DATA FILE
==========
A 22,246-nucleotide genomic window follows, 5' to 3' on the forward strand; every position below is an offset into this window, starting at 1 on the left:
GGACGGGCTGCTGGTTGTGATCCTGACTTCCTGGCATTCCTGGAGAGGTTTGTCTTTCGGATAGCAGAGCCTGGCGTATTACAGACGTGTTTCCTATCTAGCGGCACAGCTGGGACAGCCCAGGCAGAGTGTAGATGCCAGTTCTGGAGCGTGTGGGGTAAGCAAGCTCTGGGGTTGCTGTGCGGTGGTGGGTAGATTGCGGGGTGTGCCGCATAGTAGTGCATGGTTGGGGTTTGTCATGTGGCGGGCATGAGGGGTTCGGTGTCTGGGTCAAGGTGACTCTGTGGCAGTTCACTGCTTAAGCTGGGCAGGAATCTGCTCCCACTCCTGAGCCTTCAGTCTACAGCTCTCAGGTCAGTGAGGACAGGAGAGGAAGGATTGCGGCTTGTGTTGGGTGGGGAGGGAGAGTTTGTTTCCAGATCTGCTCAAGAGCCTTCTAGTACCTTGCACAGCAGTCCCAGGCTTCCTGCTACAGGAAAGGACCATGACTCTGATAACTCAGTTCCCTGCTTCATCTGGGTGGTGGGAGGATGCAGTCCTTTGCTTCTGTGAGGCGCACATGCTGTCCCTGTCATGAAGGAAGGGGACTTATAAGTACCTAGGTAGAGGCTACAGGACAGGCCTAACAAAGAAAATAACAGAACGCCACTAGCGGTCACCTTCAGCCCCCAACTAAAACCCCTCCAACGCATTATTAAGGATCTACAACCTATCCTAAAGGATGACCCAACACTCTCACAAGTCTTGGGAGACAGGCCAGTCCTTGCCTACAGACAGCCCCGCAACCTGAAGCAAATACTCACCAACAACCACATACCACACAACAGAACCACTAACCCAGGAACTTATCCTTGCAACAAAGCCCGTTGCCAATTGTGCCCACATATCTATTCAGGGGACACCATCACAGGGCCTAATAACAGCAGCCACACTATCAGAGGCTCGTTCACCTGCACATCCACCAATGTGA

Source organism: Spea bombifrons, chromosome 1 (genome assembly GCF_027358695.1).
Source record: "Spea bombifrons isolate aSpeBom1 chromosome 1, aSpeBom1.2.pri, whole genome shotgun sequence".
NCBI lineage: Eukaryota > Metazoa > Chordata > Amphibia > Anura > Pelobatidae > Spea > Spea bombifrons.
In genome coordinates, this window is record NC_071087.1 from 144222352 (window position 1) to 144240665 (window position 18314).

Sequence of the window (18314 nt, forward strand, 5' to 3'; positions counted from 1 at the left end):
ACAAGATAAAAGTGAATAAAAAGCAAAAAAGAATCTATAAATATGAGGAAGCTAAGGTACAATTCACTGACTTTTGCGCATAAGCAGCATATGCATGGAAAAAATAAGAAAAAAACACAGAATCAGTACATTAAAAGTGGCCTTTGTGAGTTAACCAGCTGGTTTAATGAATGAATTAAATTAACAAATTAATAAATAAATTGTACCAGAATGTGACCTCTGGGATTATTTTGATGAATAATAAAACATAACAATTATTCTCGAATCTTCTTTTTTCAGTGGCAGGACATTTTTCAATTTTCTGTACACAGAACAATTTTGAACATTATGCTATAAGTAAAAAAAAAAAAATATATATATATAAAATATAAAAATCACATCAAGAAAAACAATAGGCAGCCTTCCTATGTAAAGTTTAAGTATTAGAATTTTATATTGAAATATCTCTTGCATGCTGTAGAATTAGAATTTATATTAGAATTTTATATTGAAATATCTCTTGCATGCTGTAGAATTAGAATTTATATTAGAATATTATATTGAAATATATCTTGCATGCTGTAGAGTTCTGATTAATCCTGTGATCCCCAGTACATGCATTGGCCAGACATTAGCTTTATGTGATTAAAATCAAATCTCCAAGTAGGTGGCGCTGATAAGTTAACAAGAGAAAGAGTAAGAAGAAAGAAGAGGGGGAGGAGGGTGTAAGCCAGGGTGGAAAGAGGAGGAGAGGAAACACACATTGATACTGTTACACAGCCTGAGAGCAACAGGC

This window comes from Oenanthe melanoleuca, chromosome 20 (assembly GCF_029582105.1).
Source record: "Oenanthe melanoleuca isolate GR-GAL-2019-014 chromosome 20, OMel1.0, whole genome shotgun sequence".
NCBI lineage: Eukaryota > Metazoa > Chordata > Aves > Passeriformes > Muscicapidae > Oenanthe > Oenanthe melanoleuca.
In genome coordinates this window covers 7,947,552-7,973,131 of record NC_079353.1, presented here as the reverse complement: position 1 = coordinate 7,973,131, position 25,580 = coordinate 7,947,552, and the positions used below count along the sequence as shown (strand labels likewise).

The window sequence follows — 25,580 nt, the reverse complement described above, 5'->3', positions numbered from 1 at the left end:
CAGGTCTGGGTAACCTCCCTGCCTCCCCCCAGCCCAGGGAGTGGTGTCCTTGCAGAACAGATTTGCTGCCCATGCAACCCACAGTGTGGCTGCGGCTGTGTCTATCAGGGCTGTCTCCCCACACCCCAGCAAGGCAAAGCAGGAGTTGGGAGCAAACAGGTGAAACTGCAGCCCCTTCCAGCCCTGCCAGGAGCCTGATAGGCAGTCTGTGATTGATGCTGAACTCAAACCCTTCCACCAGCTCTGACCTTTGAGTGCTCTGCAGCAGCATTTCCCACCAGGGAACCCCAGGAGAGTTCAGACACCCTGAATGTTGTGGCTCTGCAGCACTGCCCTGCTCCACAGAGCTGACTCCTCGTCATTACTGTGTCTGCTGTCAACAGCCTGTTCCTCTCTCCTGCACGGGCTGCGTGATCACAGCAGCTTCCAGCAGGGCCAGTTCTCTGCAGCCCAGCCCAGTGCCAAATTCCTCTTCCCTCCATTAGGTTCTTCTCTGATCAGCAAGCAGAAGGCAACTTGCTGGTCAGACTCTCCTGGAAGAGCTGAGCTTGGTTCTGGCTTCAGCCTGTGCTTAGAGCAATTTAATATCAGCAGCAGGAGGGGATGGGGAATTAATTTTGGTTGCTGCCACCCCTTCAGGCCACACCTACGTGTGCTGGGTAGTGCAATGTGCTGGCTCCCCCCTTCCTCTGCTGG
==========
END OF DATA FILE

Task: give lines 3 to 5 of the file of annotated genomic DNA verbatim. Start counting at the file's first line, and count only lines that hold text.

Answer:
Source organism: Spea bombifrons, chromosome 1 (genome assembly GCF_027358695.1).
Source record: "Spea bombifrons isolate aSpeBom1 chromosome 1, aSpeBom1.2.pri, whole genome shotgun sequence".
NCBI lineage: Eukaryota > Metazoa > Chordata > Amphibia > Anura > Pelobatidae > Spea > Spea bombifrons.